New York State's decriminalizing of marijuana will be business as usual in Monroe County, where the district attorney has been choosing not to prosecute small-quantity possession of pot for months.
"We saw that this was coming, we evaluated and made a choice to get ahead of it," District Attorney Sandra Doorley said.
The state has made possession of less than two ounces of marijuana a violation, punishable by no more than a fine. It's part of measures governor Andrew Cuomo signed into law Monday.
"In most of the cases, they were getting dismissed after six months," Doorley added. "So looking at the resources, I thought not prosecuting for possession under two ounces was smart."
Decriminalizing pot will not make selling, or buying or trading or growing pot legal in New York efforts to do so in the legislature failed this spring.
Doorley said the most important take away from the new legislation has to do with how it impacts drivers.
"Just because you're decriminalizing it doesn't mean you can smoke and drive, or smoke while driving," Doorley said.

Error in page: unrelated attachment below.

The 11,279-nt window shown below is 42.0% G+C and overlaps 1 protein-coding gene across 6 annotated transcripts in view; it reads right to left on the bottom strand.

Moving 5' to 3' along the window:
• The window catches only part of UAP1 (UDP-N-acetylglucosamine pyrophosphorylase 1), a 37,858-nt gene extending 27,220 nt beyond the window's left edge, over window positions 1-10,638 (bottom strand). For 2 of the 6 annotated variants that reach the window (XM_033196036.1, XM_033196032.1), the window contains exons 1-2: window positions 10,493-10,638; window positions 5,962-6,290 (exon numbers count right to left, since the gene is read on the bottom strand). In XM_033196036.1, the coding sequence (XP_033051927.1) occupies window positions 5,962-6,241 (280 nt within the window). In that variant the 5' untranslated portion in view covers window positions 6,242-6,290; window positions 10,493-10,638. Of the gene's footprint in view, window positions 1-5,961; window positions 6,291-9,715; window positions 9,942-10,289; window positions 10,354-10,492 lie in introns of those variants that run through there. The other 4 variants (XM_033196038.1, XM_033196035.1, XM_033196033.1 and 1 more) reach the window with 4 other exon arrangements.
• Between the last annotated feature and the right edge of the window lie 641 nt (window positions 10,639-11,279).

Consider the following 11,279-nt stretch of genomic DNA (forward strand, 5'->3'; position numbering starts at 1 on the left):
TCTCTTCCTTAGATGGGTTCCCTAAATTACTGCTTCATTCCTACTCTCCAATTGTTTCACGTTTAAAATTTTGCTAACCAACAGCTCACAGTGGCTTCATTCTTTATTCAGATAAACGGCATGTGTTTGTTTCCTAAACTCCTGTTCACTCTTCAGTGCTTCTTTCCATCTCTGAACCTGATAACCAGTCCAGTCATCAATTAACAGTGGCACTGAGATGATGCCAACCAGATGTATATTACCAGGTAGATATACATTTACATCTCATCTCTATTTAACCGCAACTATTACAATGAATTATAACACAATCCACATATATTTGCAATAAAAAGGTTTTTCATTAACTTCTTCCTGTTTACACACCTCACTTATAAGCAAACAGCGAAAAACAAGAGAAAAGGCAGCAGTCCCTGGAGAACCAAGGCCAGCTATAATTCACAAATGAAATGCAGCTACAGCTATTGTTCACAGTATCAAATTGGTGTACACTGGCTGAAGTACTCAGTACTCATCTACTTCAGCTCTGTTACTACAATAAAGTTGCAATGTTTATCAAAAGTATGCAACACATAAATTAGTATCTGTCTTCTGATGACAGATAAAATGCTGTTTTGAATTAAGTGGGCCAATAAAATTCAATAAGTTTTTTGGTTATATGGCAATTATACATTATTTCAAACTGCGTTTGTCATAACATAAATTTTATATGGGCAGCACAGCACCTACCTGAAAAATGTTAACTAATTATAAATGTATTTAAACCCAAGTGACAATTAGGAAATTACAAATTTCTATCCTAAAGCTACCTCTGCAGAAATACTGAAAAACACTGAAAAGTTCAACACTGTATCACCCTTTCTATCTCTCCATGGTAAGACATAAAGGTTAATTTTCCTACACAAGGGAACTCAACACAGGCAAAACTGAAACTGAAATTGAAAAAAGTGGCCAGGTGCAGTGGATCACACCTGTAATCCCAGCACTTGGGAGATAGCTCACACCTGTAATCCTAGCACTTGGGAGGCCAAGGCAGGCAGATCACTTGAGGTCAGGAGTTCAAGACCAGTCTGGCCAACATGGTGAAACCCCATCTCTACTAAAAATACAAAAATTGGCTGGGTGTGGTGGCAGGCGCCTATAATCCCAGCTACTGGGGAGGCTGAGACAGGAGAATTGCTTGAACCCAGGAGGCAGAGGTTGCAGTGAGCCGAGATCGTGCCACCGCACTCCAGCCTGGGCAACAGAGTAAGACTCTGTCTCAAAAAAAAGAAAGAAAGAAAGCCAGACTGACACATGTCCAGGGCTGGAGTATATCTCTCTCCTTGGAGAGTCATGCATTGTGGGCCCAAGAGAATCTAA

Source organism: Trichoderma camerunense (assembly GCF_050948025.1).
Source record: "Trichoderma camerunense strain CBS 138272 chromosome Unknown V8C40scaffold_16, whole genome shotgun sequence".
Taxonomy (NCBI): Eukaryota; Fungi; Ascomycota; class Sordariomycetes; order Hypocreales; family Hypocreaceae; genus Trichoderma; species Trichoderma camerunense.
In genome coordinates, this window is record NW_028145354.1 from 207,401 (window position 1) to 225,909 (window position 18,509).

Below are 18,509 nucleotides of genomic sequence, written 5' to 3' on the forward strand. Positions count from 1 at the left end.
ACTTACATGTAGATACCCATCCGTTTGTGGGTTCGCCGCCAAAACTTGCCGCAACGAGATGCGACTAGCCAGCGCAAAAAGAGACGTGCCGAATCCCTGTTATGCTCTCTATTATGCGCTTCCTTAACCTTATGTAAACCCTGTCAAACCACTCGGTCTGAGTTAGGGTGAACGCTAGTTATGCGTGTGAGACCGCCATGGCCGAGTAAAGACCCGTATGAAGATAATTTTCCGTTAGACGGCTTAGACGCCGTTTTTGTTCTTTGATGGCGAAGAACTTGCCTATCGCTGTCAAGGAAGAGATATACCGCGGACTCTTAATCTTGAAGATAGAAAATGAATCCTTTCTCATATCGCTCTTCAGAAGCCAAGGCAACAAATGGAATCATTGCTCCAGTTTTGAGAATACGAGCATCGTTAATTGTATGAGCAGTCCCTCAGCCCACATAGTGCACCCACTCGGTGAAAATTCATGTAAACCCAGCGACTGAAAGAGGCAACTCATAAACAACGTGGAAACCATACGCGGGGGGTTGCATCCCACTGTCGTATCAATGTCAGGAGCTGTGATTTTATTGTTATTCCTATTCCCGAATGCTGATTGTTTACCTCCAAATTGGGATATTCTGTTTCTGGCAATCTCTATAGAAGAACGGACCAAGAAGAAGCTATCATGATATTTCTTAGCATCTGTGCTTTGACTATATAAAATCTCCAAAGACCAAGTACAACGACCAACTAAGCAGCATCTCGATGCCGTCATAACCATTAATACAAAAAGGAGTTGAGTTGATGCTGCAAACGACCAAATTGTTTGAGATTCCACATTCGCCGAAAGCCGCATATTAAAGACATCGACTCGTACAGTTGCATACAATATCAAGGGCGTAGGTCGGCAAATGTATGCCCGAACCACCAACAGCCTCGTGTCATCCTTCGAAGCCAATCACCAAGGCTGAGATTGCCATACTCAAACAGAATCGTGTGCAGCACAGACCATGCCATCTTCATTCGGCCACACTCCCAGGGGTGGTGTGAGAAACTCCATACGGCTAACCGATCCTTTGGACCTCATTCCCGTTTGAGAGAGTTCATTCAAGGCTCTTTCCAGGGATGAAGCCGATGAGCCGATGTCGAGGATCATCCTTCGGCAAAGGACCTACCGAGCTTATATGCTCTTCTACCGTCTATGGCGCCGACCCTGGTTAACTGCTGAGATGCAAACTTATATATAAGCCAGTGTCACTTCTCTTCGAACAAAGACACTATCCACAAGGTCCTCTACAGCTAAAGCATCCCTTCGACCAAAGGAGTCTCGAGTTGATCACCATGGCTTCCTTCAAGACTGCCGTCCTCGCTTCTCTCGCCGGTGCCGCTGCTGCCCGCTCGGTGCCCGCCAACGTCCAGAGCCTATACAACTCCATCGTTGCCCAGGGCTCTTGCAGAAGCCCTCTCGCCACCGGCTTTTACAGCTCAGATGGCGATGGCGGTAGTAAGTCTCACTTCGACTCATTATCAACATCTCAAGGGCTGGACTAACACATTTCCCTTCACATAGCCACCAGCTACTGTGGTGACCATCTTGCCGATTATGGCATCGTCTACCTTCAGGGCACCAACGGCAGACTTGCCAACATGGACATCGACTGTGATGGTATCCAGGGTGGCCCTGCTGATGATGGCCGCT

And just as impactful will be the expunging of past pot convictions connected to possession of less than two ounces of the drug. Advocates see this part of the new law as a way to balance the conviction rates of what advocates say is a high number of people of color.
The punishment scale for these violations will now begin those convicted of a first offense for possession of 25 grams of pot. That person will be fined $50; a far cry from the prison time so many served when Rockefeller-era drug laws took a zero tolerance approach to the drug.